Islam and development are often viewed to be in a fundamental conflict. Islam is often seen to be opposed to some of the fundamental human rights especially those relating to women to and minorities. This lecture will address the relationship between Islam and Development at three levels: 1) By elaborating the emphasis placed in Islamic teachings on establishing ‘social justice’ through charity, the lecture will show how Islam provides basis for establishing an egalitarian social order which conceptually has much in common with stated objectives of development discourse; 2) The lecture will present case studies of three development programmes implemented by Islamic charities or Islamic political parties and compare them with similar programmes implemented by secular development agencies; 3) The lecture will address the controversial issue of whether or not development agencies should engage with Islamic charities as partners when implementing development programmes within Muslim communities.
Masooda Bano (MSc, Cantab; DPhil, Oxon) is University Research Lecturer at the Oxford Department of International Development, University of Oxford. Bano currently holds an ESRC/AHRC Ideas and Beliefs Fellowship under the Global Uncertainties programme involving the seven UK Research Councils. Her primary area of interest rests in studying the role of ideas and beliefs in development processes and their evolution and change. Bano specializes in the study of informal institutions and development. Bano’s current research focuses on rise of female Islamic movements in the Muslim world drawing on case studies from Pakistan, Nigeria and Syria. She has previously done comparative studies of demand for madrasas (Islamic schools) in India, Pakistan, and Bangladesh and studied the political economy of madrasa reform programmes in the three countries. Bano is currently advising on the largest ever education sector support programme rolled out by the UK's Department for International Develpment (DfID) in Nigeria, leading a number of studies to understand existing education choices in the northern states of Nigeria. Her publications include ‘The Rational Believer: Choices and Decisions in the Madrasas of Pakistan’ (2012) and ‘Breakdown in Pakistan: How Aid is Eroding Institutions for Collective Action in Pakistan’ (2012), ‘Women, Leadership and Mosques: Changes in Contemporary Islamic Authority’ (edited with H. Kalmbach, 2012) and ‘Religion in Development: Rewriting the Secular Script’ (with S. Deneulin, 2009)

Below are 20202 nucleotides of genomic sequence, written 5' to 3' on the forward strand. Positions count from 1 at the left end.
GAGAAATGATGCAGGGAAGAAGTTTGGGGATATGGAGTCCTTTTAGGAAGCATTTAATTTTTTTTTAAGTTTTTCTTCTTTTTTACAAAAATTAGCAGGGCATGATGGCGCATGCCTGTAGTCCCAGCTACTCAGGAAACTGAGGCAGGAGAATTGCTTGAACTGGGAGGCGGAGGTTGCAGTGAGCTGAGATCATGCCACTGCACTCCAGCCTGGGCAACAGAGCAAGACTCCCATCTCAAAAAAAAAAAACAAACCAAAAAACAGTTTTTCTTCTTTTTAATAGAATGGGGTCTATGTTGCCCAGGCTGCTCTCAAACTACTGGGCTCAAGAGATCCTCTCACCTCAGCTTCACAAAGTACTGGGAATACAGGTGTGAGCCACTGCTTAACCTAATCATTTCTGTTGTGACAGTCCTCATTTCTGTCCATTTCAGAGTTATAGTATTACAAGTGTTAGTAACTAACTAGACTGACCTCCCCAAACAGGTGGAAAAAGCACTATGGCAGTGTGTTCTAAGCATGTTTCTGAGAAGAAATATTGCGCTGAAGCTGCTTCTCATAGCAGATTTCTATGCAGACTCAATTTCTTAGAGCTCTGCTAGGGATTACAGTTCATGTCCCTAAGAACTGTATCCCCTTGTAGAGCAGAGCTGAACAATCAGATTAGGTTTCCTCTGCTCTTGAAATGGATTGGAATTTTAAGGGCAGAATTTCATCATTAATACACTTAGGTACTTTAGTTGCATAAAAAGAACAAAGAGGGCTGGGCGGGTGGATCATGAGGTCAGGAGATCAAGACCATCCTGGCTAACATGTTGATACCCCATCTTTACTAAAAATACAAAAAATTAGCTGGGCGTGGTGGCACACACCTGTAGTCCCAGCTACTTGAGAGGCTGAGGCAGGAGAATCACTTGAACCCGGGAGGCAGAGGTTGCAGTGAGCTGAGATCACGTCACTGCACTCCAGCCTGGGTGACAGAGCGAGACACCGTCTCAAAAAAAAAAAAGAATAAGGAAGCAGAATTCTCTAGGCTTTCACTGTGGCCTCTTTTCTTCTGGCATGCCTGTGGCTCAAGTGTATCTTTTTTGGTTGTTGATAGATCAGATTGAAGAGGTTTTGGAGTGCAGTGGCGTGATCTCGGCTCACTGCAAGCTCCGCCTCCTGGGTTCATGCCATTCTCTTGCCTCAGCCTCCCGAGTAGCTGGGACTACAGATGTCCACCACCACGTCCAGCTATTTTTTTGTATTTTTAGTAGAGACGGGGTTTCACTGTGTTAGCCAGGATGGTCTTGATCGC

Jonathan Benthall was Director of the Royal Anthropological Institute in London, and Founder/Editor of its bimonthly journal 'Anthropology Today'. He has also served as Chair of the International NGO Training and Research Centre, Oxford (INTRAC). Since 2005 he has been an advisor to the Swiss Government sponsored Islamic Charities Project (formerly Montreux Initiative), and in July 2012 he co-directed the Gulf Charities Workshop, University of Cambridge. His publications include 'Disasters, Relief and the Media' (1993, revised ed. 2009) and 'The Charitable Crescent: Politics of Aid in the Muslim World' (with J. Bellion-Jourdan, 2003, new paperback ed. 2009). He reviews regularly for 'The Times Literary Supplement'.
Kaja Borchgrevink is a Researcher at PRIO. She is currently engaged in doctoral research investigating the relationship between private Islamic charity and poverty reduction practices in the context of Pakistan. Her main research focus has been on peace building, civil society and religion in Afghanistan and Pakistan including studies of religious education in Afghanistan and Pakistan, and the transnational connections between madrasas (Islamic schools) in the two countries. She has earlier researched the relationship between civil society and peace building in Afghanistan and led the joint CMI-PRIO project on 'Religious Civil Society in Afghanistan', a study of the role of religious groups and networks in Afghanistan after 2001. Borchgrevink has an MSc (SOAS) in Development studies and background from practical development work in South Asia.